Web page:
Most of us, despite the outrage we may feel...still identify with our country. We take pride in being citizens of a self-invented, self-reforming, enduring constitutional democracy...Many of the exceptions to this rule are found in colleges and universities, in the academic departments that have become sanctuaries for left-wing political views...
...But there is a problem with this left: it is unpatriotic. In the name of "the politics of difference," it refuses to rejoice in the country it inhabits. It repudiates the idea of a national identity, and the emotion of national pride. This repudiation is the difference between traditional American pluralism and the new movement called multiculturalism...Academic leftists who are enthusiastic about multiculturalism distrust the recent proposal by Sheldon Hackney, chairman of the National Endowment of the Humanities, to hold televised town meetings to "explore the meaning of American identity." Criticizing Mr. Hackney on this page on Jan. 30, Richard Sennett, a distinguished social critic, wrote that the idea of such an identity is just "the gentlemanly face of nationalism," and speaks of "the evil of a shared national identity."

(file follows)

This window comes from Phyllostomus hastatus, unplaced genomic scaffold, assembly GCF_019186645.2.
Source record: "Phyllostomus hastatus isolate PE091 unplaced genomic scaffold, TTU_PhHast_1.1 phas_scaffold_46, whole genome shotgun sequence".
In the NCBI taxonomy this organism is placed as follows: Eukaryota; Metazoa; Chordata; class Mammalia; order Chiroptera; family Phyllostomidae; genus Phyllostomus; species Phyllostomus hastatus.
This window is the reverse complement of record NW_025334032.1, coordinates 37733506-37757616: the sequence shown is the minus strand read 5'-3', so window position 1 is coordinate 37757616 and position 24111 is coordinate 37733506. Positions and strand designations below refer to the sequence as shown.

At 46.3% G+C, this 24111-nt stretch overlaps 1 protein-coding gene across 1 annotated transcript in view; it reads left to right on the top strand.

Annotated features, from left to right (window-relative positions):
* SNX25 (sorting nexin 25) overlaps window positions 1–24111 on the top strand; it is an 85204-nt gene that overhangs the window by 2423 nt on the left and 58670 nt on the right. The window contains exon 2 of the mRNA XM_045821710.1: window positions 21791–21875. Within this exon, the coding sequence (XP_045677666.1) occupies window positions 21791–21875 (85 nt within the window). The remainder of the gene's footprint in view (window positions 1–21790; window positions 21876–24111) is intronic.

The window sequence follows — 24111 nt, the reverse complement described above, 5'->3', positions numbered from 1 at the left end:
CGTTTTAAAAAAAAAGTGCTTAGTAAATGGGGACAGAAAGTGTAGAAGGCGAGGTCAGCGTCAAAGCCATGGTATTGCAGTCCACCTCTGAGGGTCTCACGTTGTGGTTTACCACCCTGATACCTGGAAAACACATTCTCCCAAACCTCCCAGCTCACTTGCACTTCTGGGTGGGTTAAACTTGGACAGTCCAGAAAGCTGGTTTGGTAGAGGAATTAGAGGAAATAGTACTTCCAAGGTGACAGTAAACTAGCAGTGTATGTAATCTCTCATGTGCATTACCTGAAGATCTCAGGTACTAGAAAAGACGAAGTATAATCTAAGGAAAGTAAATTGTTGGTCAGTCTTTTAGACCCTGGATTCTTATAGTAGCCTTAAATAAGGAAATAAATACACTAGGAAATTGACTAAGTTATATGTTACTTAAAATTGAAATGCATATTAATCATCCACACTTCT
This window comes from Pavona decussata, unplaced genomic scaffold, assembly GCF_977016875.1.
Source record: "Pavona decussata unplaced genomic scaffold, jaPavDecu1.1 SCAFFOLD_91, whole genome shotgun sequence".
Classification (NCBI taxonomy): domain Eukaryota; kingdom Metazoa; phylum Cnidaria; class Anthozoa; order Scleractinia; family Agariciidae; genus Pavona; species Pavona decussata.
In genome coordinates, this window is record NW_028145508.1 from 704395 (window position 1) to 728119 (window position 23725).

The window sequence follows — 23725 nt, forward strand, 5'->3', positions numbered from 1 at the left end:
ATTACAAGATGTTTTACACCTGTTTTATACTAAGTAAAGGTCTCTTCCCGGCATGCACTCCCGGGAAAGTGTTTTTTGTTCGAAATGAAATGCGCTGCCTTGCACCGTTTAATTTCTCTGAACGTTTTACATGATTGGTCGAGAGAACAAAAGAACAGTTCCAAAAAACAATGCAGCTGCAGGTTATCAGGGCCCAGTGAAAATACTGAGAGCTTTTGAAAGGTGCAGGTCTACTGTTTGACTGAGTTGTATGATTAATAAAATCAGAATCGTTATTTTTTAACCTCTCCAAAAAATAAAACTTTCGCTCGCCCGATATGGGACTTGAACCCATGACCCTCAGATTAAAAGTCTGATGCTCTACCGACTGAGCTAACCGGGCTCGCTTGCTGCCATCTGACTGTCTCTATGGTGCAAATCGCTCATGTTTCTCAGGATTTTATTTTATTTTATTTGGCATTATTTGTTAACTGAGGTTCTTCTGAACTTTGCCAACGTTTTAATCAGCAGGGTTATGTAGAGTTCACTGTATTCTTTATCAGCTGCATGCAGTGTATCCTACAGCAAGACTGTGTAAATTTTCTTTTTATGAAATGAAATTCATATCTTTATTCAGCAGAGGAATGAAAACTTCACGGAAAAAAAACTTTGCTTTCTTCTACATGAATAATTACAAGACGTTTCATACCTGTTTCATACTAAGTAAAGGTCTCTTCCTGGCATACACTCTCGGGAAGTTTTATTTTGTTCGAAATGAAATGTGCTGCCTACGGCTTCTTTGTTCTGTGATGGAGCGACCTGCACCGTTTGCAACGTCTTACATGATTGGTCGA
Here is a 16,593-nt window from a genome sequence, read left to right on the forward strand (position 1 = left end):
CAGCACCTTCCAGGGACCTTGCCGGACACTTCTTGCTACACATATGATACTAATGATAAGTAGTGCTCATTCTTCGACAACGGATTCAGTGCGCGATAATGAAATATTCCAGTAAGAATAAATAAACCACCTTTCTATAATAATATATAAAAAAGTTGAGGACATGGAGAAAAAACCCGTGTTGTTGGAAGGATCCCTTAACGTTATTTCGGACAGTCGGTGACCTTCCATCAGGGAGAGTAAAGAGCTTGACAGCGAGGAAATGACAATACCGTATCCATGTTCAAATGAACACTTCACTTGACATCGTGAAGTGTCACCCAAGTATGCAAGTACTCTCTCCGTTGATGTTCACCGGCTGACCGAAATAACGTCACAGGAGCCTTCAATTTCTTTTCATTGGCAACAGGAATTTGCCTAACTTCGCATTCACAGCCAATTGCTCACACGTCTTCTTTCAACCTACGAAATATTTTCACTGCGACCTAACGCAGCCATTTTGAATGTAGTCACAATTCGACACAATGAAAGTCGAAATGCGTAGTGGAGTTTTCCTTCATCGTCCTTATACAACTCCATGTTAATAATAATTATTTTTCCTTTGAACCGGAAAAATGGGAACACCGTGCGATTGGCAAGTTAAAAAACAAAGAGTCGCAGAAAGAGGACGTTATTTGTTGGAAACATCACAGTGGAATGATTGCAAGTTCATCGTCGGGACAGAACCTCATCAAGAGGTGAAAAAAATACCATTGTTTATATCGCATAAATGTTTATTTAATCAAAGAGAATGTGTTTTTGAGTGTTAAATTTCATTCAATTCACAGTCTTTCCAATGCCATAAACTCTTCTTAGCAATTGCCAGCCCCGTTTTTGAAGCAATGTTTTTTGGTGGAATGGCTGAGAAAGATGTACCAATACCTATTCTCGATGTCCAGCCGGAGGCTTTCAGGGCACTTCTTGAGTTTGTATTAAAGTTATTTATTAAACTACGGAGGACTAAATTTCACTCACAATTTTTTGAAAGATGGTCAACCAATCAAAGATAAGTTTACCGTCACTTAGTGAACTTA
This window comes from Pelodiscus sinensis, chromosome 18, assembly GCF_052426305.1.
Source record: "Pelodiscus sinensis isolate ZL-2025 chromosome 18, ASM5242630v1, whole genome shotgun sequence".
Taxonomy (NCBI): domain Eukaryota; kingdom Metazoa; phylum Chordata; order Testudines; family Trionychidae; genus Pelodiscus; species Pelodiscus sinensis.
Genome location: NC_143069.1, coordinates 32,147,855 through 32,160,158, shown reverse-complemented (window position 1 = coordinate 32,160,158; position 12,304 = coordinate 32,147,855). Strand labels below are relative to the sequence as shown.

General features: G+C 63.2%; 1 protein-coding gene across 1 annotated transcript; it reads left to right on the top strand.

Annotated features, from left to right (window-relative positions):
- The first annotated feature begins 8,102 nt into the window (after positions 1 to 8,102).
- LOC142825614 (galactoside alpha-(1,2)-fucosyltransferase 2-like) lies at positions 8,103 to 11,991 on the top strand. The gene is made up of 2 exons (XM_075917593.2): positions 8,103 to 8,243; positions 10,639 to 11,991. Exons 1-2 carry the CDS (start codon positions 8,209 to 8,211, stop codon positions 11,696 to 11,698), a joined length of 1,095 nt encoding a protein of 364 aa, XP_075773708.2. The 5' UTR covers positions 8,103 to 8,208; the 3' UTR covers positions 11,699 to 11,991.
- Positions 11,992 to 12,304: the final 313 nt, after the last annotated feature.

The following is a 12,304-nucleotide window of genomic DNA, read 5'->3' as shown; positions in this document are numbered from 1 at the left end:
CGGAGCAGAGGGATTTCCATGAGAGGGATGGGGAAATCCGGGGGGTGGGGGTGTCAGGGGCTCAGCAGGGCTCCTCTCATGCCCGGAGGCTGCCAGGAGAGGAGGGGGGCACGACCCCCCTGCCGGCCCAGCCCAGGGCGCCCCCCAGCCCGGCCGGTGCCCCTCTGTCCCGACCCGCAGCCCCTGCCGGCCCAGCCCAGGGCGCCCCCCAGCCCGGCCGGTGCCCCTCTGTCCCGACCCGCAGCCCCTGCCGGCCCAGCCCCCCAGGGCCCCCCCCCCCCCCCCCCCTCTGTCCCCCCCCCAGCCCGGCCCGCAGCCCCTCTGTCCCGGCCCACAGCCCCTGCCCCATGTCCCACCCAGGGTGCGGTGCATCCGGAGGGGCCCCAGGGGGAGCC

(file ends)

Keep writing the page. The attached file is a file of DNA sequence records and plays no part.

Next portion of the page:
...a nation cannot reform itself unless it takes pride in itself -- unless it has an identity, rejoices in it, reflects upon it and tries to live up to it. Such pride sometimes takes the form of arrogant, bellicose nationalism. But it often takes the form of a yearning to live up to the nation's professed ideals.
...you can feel shame over your country's behavior only to the extent to which you feel it is your country. If we fail in such identification, we fail in national hope. If we fail in national hope, we shall no longer even try to change our ways...If in the interests of ideological purity, or out of the need to stay as angry as possible, the academic left insists on a "politics of difference," it will become increasingly isolated and ineffective. An unpatriotic left has never achieved anything. A left that refuses to take pride in its country will have no impact on that country's politics, and will eventually become an object of contempt.
Professor of Humanities